Conflict resolution

Pentecost 13 – 2014

Matthew 18:10-20

Marian Free

In the name of God who models relationships that are authentic, open and honest. Amen.

No doubt there are a number of ways to look at conflict resolution. This was the topic at the Northern Region Clergy Conference led by Tim Dyer of John Mark ministries[1]. Tim began pointing out that people approach conflict in a variety of different ways that could be easily characterized by their similarities to different animals. For example some people deal with conflict head on, determined to win the battle. These are the bulls. Other people retreat into themselves and seek to avoid the conflict altogether thus leaving it unresolved. These are the turtles. Foxes are cunning and those who behave like foxes aim for compromise. They want a solution and will give way in order to get a result. Koalas are warm and cuddly. They are full of compassion for the other person in the dispute and so will often forgo their own needs and allow the other to “win”. Wise old owls are prepared to invest the time and energy required in order to find a solution that best suits all parties.

All of these approaches have something to offer because different situations demand different strategies to conflict resolution. There are times when an immediate decision is required (bull) and times when the most appropriate thing to do is to walk away (turtle). On some occasions compromise (fox) is the best way forward and on other occasions conceding ground is the best solution (koala). Most people have a preferred way of dealing with conflict – avoidance, confrontation, putting the other first. People in leadership positions can learn to operate in all of these modes though in difficult situations they might still revert to their preferred mode of operation.

Few people (except the bulls) relish conflict, and church communities tend to be particularly conflict averse. This is because we place a premium on love and forgiveness and as a result view conflict as failure, if not sin. Unfortunately a failure to acknowledge that there is a problem does not make it go away. In fact, ignoring a problem can lead to a situation that is worse than the original discord. If conflict is avoided or denied it can simmer below the surface and finally bubble up in ways that are much more serious and therefore much more damaging than the original conflict would have been had been allowed to be aired. By continually avoiding conflict, church communities become not more united but more fractured and by failing to recognise conflict as a part of community, church families are losing an opportunity to develop ways of dealing with conflict, of building bridges and of forming honest relationships.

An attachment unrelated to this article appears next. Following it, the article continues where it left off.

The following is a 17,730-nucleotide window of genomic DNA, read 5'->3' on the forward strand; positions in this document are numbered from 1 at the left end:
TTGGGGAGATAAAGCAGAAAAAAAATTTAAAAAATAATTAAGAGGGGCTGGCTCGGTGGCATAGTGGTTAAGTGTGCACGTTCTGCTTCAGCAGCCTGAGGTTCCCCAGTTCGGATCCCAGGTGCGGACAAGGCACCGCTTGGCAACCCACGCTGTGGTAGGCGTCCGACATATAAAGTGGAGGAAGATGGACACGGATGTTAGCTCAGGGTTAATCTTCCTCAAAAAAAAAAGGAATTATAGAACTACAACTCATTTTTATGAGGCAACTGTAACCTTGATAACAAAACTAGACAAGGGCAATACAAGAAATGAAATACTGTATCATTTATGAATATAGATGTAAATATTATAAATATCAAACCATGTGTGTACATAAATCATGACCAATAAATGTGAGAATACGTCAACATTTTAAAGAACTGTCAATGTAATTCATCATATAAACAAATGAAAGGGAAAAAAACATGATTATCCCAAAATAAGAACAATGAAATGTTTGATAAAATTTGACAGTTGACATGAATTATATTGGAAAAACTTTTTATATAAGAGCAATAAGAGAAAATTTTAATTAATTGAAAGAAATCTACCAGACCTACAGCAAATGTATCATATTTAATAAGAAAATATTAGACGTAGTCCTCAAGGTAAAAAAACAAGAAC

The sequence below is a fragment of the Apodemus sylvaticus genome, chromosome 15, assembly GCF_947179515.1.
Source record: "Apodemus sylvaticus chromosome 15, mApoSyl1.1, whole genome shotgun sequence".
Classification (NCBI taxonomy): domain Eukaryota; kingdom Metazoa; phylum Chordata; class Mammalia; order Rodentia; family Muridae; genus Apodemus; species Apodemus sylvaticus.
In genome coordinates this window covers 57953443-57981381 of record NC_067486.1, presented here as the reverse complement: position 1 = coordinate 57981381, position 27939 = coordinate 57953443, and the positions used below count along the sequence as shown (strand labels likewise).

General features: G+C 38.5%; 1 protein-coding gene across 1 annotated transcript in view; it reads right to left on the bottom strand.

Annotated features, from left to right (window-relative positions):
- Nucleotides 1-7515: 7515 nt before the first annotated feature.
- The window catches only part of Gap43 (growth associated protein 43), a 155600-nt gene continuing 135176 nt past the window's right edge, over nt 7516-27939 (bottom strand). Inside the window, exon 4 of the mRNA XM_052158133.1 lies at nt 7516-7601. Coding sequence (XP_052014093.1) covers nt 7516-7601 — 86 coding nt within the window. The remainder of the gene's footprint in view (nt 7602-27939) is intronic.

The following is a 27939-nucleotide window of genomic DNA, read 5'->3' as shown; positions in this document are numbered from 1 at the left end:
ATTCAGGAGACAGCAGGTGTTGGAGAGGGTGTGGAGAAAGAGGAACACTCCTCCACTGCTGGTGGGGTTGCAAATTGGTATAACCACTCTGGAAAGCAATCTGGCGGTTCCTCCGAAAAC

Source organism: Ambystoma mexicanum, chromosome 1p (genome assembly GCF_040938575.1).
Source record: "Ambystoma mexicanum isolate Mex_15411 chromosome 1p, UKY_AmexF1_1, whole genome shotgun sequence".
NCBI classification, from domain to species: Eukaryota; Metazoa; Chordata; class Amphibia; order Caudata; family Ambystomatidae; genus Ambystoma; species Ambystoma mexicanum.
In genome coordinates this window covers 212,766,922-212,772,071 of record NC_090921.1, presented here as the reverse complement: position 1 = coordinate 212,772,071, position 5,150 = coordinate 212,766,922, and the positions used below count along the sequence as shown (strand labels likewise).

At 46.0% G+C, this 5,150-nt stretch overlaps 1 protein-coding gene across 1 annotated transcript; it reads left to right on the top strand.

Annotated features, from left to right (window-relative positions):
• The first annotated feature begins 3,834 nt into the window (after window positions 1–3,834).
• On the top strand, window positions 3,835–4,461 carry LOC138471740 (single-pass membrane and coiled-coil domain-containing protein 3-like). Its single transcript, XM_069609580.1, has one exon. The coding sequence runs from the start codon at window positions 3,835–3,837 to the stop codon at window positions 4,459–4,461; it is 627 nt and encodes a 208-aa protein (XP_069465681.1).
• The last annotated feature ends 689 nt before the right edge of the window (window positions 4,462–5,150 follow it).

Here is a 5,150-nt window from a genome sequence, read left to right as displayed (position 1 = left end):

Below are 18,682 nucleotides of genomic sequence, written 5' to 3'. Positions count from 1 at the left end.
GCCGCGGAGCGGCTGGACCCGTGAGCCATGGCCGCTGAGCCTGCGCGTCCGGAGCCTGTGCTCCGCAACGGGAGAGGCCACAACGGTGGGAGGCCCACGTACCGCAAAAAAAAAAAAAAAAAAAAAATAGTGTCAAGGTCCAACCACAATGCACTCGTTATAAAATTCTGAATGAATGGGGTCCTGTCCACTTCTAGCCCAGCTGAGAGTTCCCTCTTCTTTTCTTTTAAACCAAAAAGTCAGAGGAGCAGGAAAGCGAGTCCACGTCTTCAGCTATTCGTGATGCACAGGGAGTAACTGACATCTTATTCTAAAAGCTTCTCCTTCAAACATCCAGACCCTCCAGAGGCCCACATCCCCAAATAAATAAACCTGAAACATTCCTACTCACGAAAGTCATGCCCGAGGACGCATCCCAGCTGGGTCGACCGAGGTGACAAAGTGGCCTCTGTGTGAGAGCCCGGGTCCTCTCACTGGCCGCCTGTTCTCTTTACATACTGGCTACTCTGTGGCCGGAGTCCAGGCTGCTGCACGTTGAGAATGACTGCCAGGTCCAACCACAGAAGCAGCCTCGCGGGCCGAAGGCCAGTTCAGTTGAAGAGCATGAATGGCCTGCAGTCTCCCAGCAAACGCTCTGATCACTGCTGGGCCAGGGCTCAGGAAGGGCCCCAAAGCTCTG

The reality is that rather than achieving the ideal of being loving and forgiving, church communities have a tendency to be conflict prone if for no other reason than that they bring together a diverse range of people who are expected to know and share similar beliefs. Sometimes people who are damaged or hurt come to the church seeking healing and peace, however they are unable to let go of the baggage they have brought with them and unconsciously generate tensions with their demand to be loved. The fact that church communities are made up of volunteers rather than a paid workforce can lead to a sense of obligation towards those who give generously of their time and an unwillingness to tackle behaviour that would not be accepted elsewhere. (Again the desire to be loving and forgiving hampers rather than assists our ability to deal with conflict as it arises.) More than any other community, churches are like families – with all the expectations and disappointments and frictions that living in such close quarters can engender. Sources of conflict include a failure to communicate clearly, a need to control, a dislike of change, a past conflict that has not been properly dealt with and a tendency for people to congregate in sub-groups of people with similar interests (which in turn exclude others from belonging).